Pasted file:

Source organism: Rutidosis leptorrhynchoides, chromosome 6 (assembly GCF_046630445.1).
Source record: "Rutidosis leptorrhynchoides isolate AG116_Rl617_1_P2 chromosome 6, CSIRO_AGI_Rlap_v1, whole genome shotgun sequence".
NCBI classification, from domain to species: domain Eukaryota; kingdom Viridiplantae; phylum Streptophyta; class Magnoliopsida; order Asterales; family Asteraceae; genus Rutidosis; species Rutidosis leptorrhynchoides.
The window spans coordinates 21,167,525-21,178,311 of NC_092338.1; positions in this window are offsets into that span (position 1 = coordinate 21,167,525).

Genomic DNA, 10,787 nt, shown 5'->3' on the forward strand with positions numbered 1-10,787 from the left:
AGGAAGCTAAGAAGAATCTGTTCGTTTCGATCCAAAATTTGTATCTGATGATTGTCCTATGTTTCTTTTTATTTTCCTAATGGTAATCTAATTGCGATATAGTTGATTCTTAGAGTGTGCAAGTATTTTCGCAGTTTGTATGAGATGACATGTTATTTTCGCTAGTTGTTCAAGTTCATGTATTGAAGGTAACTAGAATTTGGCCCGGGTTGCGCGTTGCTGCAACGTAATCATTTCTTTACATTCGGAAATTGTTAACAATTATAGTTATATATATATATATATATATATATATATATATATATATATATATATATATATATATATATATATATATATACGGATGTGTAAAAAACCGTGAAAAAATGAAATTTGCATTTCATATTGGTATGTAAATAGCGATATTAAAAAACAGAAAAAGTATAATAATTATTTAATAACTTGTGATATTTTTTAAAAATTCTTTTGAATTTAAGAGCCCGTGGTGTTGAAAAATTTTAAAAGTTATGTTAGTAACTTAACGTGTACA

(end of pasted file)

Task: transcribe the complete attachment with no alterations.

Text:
Source organism: Rutidosis leptorrhynchoides, chromosome 6 (assembly GCF_046630445.1).
Source record: "Rutidosis leptorrhynchoides isolate AG116_Rl617_1_P2 chromosome 6, CSIRO_AGI_Rlap_v1, whole genome shotgun sequence".
NCBI classification, from domain to species: domain Eukaryota; kingdom Viridiplantae; phylum Streptophyta; class Magnoliopsida; order Asterales; family Asteraceae; genus Rutidosis; species Rutidosis leptorrhynchoides.
The window spans coordinates 21,167,525-21,178,311 of NC_092338.1; positions in this window are offsets into that span (position 1 = coordinate 21,167,525).

Genomic DNA, 10,787 nt, shown 5'->3' on the forward strand with positions numbered 1-10,787 from the left:
AGGAAGCTAAGAAGAATCTGTTCGTTTCGATCCAAAATTTGTATCTGATGATTGTCCTATGTTTCTTTTTATTTTCCTAATGGTAATCTAATTGCGATATAGTTGATTCTTAGAGTGTGCAAGTATTTTCGCAGTTTGTATGAGATGACATGTTATTTTCGCTAGTTGTTCAAGTTCATGTATTGAAGGTAACTAGAATTTGGCCCGGGTTGCGCGTTGCTGCAACGTAATCATTTCTTTACATTCGGAAATTGTTAACAATTATAGTTATATATATATATATATATATATATATATATATATATATATATATATATATATATATATATATATATATATACGGATGTGTAAAAAACCGTGAAAAAATGAAATTTGCATTTCATATTGGTATGTAAATAGCGATATTAAAAAACAGAAAAAGTATAATAATTATTTAATAACTTGTGATATTTTTTAAAAATTCTTTTGAATTTAAGAGCCCGTGGTGTTGAAAAATTTTAAAAGTTATGTTAGTAACTTAACGTGTACA